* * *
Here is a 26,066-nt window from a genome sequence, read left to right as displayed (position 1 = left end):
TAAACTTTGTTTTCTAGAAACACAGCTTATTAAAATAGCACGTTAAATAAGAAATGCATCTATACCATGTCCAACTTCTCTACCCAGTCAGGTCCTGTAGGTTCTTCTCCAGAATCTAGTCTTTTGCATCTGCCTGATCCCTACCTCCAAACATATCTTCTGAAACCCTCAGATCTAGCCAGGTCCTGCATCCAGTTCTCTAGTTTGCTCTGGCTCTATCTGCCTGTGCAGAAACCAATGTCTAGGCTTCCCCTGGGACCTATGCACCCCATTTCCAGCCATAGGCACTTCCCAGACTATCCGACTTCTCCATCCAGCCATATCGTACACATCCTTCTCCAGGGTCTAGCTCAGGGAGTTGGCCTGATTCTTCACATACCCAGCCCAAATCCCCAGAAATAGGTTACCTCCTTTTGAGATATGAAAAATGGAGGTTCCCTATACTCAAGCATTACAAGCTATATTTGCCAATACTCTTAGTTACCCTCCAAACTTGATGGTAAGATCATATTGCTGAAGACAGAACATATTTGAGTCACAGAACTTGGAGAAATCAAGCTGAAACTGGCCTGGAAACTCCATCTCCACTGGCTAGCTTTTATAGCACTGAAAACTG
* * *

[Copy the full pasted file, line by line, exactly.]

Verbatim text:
Here is a 26,066-nt window from a genome sequence, read left to right as displayed (position 1 = left end):
TAAACTTTGTTTTCTAGAAACACAGCTTATTAAAATAGCACGTTAAATAAGAAATGCATCTATACCATGTCCAACTTCTCTACCCAGTCAGGTCCTGTAGGTTCTTCTCCAGAATCTAGTCTTTTGCATCTGCCTGATCCCTACCTCCAAACATATCTTCTGAAACCCTCAGATCTAGCCAGGTCCTGCATCCAGTTCTCTAGTTTGCTCTGGCTCTATCTGCCTGTGCAGAAACCAATGTCTAGGCTTCCCCTGGGACCTATGCACCCCATTTCCAGCCATAGGCACTTCCCAGACTATCCGACTTCTCCATCCAGCCATATCGTACACATCCTTCTCCAGGGTCTAGCTCAGGGAGTTGGCCTGATTCTTCACATACCCAGCCCAAATCCCCAGAAATAGGTTACCTCCTTTTGAGATATGAAAAATGGAGGTTCCCTATACTCAAGCATTACAAGCTATATTTGCCAATACTCTTAGTTACCCTCCAAACTTGATGGTAAGATCATATTGCTGAAGACAGAACATATTTGAGTCACAGAACTTGGAGAAATCAAGCTGAAACTGGCCTGGAAACTCCATCTCCACTGGCTAGCTTTTATAGCACTGAAAACTG